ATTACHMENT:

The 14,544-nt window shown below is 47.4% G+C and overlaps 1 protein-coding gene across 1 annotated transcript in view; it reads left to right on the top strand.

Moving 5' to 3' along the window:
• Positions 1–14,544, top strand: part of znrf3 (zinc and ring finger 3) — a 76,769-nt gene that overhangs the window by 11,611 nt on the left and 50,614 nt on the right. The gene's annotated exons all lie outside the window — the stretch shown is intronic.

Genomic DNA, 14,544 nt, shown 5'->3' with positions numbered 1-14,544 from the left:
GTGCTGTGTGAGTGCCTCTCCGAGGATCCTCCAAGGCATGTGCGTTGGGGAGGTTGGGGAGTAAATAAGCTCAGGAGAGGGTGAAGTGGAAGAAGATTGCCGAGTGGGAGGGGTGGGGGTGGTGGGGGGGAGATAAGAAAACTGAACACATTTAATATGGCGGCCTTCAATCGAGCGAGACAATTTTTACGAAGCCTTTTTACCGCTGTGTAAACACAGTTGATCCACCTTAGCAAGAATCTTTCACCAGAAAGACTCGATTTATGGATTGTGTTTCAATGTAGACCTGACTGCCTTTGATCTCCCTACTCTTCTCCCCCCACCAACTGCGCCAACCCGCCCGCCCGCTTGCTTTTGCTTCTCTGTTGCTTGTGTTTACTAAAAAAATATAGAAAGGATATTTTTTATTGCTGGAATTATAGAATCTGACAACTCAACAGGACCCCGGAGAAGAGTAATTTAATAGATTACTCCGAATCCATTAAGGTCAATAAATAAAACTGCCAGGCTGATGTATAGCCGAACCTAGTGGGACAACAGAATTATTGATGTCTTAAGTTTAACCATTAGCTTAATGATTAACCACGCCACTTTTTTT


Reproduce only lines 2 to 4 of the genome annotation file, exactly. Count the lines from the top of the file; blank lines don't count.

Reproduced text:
Moving 5' to 3' along the window:
• Positions 1–14,544, top strand: part of znrf3 (zinc and ring finger 3) — a 76,769-nt gene that overhangs the window by 11,611 nt on the left and 50,614 nt on the right. The gene's annotated exons all lie outside the window — the stretch shown is intronic.

Genomic DNA, 14,544 nt, shown 5'->3' with positions numbered 1-14,544 from the left: